Industry Fears Collapse After VAT Deferment Withdrawal

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HARARE – Zimbabwean businesses, especially those in the manufacturing sector, are facing significant challenges following the Treasury’s decision to abolish the Value Added Tax (VAT) deferment provision.

This policy change has sparked widespread concern over potential company closures.

The VAT deferment provision allowed companies importing capital equipment worth more than US$500,000 to delay VAT payments for up to six months. However, the Treasury ended this program due to a high number of beneficiaries failing to settle their outstanding tax bills after the deferment period.

Finance Minister Mthuli Ncube, according to Business Weekly stated, “Treasury notes with concern, the number of beneficiaries that are not honouring their VAT obligations upon the expiry of the deferment periods.

In view of the above, with immediate effect VAT deferments granted to operators with outstanding VAT payments on tax deferred are hereby withdrawn forthwith. This means that tax is payable immediately, failure of which enforcement measures are provided in the tax legislation will be applied.”

Many businesses have been importing capital equipment to modernize their operations and improve productivity. However, they often struggle with outdated machinery that frequently breaks down, hampering productivity. The sudden removal of VAT deferment exacerbates these challenges, potentially leading to cash flow crises and company closures.

Trust Chikohora, past president of the Zimbabwe National Chamber of Commerce (ZNCC), warned, “If Treasury does not reconsider its decision, more company closures are looming. They need to work out payment plans with the Zimbabwe Revenue Authority (ZIMRA) because sudden demands for payment could lead to garnished bank accounts, making it impossible for companies to pay their employees and other bills.”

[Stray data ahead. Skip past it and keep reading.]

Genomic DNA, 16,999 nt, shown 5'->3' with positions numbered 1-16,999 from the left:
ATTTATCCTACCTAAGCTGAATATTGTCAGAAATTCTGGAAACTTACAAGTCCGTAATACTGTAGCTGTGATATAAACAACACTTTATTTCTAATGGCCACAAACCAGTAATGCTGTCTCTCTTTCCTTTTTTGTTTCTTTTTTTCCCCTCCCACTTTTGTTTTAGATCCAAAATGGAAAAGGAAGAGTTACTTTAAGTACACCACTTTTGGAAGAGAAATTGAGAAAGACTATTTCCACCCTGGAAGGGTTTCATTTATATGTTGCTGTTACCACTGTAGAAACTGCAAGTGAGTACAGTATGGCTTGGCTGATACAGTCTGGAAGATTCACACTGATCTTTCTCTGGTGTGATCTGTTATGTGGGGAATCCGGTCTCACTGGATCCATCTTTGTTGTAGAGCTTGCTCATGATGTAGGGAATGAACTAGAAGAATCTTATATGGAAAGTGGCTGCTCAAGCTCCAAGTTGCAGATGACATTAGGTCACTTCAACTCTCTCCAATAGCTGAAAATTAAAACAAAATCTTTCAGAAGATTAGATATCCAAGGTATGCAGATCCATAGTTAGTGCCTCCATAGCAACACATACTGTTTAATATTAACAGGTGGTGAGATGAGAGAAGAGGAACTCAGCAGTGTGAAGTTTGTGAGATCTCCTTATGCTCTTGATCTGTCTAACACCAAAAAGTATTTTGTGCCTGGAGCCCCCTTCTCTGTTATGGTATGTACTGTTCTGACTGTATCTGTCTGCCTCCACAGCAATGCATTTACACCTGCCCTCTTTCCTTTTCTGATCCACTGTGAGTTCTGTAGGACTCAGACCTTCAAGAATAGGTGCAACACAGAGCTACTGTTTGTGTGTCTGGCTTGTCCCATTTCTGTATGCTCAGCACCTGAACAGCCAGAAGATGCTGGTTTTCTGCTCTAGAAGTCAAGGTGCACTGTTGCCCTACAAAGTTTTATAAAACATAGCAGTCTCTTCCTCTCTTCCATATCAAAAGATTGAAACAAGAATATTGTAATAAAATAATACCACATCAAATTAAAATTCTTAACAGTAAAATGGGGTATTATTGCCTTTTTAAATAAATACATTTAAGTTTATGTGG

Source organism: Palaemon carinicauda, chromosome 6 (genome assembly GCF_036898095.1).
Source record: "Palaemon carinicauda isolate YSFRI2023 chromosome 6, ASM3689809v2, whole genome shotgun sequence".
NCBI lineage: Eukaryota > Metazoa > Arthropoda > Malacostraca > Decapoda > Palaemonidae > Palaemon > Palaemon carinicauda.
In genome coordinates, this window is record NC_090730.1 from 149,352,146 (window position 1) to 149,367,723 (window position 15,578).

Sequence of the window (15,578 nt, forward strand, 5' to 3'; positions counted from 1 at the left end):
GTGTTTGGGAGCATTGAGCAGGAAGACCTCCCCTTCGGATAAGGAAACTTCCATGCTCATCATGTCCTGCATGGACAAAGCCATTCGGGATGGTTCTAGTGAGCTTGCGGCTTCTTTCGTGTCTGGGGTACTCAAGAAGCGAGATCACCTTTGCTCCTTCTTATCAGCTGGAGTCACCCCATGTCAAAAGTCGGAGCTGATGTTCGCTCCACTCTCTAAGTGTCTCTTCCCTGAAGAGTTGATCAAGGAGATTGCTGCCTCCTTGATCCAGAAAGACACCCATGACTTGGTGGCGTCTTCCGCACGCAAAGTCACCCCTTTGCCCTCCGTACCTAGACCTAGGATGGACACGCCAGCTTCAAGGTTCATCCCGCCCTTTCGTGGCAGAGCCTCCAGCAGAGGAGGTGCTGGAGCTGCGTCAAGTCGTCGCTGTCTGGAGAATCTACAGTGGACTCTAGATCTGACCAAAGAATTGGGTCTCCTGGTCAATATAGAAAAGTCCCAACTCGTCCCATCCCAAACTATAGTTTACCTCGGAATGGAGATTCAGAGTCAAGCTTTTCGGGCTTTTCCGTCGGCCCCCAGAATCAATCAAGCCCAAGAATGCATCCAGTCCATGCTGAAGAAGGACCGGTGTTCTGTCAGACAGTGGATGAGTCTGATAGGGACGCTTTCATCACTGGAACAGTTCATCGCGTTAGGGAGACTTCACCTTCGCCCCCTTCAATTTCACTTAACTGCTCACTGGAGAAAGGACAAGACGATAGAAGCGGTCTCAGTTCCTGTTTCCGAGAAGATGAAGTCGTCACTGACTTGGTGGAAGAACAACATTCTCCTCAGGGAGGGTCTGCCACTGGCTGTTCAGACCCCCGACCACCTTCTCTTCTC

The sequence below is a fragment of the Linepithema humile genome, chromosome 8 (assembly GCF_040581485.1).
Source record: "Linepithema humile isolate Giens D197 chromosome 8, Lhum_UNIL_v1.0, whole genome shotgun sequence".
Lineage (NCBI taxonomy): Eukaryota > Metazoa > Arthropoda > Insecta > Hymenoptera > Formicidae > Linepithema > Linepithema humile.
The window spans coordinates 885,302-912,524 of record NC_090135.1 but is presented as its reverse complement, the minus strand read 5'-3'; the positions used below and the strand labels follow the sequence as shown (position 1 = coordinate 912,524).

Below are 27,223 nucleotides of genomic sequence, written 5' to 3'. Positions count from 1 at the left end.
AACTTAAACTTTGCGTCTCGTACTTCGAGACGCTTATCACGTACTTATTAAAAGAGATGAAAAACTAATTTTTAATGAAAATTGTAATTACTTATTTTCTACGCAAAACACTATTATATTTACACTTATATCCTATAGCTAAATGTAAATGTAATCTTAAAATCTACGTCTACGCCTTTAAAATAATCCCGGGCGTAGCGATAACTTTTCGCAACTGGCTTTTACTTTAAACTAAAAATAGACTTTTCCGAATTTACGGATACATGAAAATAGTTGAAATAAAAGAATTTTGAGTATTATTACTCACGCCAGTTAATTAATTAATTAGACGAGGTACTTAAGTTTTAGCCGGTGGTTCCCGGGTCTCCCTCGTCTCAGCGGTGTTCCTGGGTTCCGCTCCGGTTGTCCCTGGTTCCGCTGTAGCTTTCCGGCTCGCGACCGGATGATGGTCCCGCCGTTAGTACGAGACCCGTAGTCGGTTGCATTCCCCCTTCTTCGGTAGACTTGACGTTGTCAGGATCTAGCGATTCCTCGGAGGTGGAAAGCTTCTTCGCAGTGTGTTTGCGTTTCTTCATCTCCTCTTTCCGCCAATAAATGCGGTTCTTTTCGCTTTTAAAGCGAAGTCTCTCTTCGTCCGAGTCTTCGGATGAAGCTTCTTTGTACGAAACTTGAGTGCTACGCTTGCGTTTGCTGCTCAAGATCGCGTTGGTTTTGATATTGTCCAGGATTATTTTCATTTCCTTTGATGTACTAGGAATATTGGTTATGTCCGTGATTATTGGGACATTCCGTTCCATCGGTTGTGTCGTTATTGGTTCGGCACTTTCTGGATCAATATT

A tax expert who preferred anonymity highlighted the initial intent of the VAT deferment: “The facility was meant to give relief to companies bringing in investments of a minimum of US$500,000 through capital equipment. Removing this deferment puts a cash flow strain on these businesses, potentially leading to penalties and interest that could force closures.”

Trust Chikohora emphasized the need for flexible solutions: “An amicable solution involving specific payment plans must be worked out. Otherwise, closing companies will result in no revenue for the Treasury.”

Experts argue that the failure of companies to meet their VAT obligations often stems from cash flow problems, not a refusal to pay. They suggest that the Treasury should examine why companies defaulted and consider more flexible terms.

Another tax expert, Trust Chiroora, noted that the current deferment period might be too short for capital-intensive industries: “The imported equipment may have lengthy gestation periods before generating revenue. The window for VAT deferment might lapse before the equipment is fully operational.”

From Seoul, South Korea, where he was attending the 2024 Korea-Africa Business Summit, ZNCC president Mike Kamungeremu urged the Treasury to consider each case individually: “Some companies may have genuine reasons for defaulting. Penalizing everyone equally is unfair. We need to support companies to survive and then pay their debts.”

Confederation of Zimbabwe Industries (CZI) president Kurai Matsheza echoed these concerns: “We are still investigating why our members failed to meet their obligations. If the Treasury proceeds with this stance, it will have adverse implications on the affected companies’ viability.”

The sudden withdrawal of the VAT deferment provision has placed Zimbabwean manufacturers in a precarious position. As businesses and industry leaders call for a more nuanced approach, the future of many companies hangs in the balance. The government’s next steps will be crucial in determining whether the sector can navigate this financial challenge or face widespread closures.